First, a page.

Geometry and its Applications in Arts, Nature and Technology
What is immediately striking at first glance is the luxury of this publication: thick paper with hundreds of colorful glossy pictures and graphs. If you love books and geometry, this is one to fall in love with. Heavy stuff though: about 1.4 kg, it is a treasure that you would not like to take in your hand lugage on a plane.
In fact, the book has been available in German as Geometrie und ihre Anwendungen in Kunst, Natur und Technik (Elsevier, Spektrum Akademischer Verlag, 2005/2007). This is the English translation, extended with 60 pages and extra illustrations (there are about 900 of them). The author is professor at the Universität für angewandte Kunst in Vienna, and this might explain that this book, with geometry as the binding factor, has so many and very diverse applications. Moreover, this is not his first book on this kind of topic and he has also books on software for computer geometry (OpenGL®). Additional information about this book and links to other publications can be found at the book's website www.uni-ak.ac.at/geometrie.
This picture book is more than just a coffee-table book unless it is a table in the coffee room of a math department, because it contains not only many pictures, but also gives theorems and proofs(!). Although the proofs are not so very technical and are more descriptive geometrical than analytical with a minimum of formulas. If the reader is not interested in these proofs, there is no harm done or discontinuity in the appreciation of the global story told when they are just skipped.
The emphasis is clearly on the applications of geometry. In 13 chapters of increasing complexity, the reader is confronted with many expected but also with many unexpected applications. Sometimes, the application is more physics than geometry, but if it has an important geometrical component, it is reason enough to include it.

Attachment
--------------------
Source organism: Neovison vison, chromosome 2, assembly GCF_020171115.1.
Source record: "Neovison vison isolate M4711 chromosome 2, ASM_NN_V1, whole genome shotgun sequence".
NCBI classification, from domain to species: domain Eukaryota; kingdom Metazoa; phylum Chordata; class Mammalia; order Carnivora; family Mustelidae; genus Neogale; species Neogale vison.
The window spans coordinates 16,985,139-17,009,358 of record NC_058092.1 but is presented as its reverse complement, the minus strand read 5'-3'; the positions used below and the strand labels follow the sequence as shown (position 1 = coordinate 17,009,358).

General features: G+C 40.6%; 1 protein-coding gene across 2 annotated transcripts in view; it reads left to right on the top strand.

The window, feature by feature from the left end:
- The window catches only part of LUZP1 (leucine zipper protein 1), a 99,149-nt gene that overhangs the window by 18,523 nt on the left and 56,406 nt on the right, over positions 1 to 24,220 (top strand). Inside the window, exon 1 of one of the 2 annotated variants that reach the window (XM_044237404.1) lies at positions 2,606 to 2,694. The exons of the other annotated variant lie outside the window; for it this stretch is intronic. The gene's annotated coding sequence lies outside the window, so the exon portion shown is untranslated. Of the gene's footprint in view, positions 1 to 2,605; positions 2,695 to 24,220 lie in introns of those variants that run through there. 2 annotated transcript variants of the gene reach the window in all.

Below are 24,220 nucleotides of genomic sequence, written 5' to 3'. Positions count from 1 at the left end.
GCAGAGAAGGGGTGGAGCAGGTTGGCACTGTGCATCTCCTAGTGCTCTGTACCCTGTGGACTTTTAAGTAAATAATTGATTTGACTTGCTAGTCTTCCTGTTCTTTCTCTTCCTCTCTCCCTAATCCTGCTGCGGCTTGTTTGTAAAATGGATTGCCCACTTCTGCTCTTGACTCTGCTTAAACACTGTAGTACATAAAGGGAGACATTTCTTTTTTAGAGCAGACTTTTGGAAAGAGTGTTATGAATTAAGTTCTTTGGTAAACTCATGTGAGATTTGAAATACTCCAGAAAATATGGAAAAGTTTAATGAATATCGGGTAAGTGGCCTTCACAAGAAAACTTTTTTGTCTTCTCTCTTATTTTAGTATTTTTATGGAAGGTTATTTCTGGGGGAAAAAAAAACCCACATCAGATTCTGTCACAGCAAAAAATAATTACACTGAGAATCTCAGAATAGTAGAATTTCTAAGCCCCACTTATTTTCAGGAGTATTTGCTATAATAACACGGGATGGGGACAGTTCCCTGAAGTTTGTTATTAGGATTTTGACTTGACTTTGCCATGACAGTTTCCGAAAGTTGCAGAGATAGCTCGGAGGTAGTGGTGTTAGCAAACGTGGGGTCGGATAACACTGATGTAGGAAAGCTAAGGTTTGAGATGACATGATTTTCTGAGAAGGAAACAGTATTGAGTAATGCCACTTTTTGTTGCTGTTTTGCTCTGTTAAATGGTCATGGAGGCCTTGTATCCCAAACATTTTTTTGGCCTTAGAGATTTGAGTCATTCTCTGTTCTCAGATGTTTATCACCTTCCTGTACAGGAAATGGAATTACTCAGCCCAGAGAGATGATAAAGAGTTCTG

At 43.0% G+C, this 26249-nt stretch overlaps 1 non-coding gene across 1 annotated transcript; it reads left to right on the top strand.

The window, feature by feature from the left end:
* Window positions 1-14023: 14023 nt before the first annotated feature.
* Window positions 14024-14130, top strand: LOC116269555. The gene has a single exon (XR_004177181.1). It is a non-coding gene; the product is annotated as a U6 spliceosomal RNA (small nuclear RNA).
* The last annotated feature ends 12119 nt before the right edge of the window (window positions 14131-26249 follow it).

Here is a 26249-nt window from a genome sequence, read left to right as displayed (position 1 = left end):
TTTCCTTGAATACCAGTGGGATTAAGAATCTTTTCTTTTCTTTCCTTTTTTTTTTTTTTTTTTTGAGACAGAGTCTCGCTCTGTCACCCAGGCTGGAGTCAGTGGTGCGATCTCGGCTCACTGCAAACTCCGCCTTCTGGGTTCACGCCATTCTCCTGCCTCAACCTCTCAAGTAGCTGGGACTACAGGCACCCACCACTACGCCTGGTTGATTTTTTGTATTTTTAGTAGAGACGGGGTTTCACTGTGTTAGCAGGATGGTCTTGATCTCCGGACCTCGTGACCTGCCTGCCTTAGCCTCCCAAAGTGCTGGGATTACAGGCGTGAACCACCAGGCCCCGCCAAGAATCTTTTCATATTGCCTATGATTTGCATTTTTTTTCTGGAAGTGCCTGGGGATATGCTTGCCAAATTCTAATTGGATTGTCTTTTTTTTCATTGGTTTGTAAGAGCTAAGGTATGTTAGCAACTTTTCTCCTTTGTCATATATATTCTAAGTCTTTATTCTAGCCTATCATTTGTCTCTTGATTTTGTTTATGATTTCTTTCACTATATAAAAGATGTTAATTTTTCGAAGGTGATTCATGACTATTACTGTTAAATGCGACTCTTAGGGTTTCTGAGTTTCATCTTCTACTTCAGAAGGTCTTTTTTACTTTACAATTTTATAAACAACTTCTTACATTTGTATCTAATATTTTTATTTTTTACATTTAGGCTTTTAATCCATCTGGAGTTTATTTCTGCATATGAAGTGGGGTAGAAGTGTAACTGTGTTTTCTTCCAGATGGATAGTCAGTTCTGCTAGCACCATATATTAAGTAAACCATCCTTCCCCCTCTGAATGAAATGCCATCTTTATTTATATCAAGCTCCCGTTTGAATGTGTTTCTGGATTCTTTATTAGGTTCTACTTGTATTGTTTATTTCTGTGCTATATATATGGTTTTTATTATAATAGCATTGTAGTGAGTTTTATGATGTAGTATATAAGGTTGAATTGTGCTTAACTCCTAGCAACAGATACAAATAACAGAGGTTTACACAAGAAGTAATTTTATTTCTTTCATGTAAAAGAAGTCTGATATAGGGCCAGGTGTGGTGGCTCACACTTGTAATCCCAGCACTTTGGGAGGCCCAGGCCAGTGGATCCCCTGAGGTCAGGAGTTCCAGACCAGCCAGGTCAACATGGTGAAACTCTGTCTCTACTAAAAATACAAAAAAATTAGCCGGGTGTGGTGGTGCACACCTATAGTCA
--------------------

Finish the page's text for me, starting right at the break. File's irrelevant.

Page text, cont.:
The author starts with points, lines, and elementary curves in the plane, to move on to projections. Already there the reader finds applications such as what can be learned from the shadows of objects or about the retro-reflector in a bicycle wheel. Entering the 3D world starts with polyhedra, then moves on to curves in 2D and 3D, to arrive at cones and cylinders as the simplest examples of what is further elaborated: developable surfaces, conic sections and surfaces of revolution. On a more advances level we find helical, spiral and minimal surfaces and an introduction to splines and NURBS for modeling general curved surfaces. All of this is amply illustrated with many applications from industrial design, architecture, cartography, connecting pipes, gear wheels, animal horns, DNA, and many more.
After that, the chapters start dealing with the more applied sciences. Chapter 9 is about optics: the human eye and photography and reflections and refraction. The next two chapters deal with the geometry of motion: curves generated by all sorts of mechanical devises, and orbits in astronomy. The last two chapters are about tilings of the plane and symmetry and other remarkable patterns appearing in nature. The latter two are are promoted from an appendix in the German edition to proper chapters in this one. There are also two appendices left in the form of short courses. One is about free hand drawing. As the author rightfully claims, in this computer age where pictures and graphs are rendered digitally by computer software, generating a result that is unnaturally close to perfection, free hand drawing becomes a rare skill while it should be a basic one for communication. The second course is about photography: the rules of perspective brought in practice. Both of these can be read independent from the rest of the text.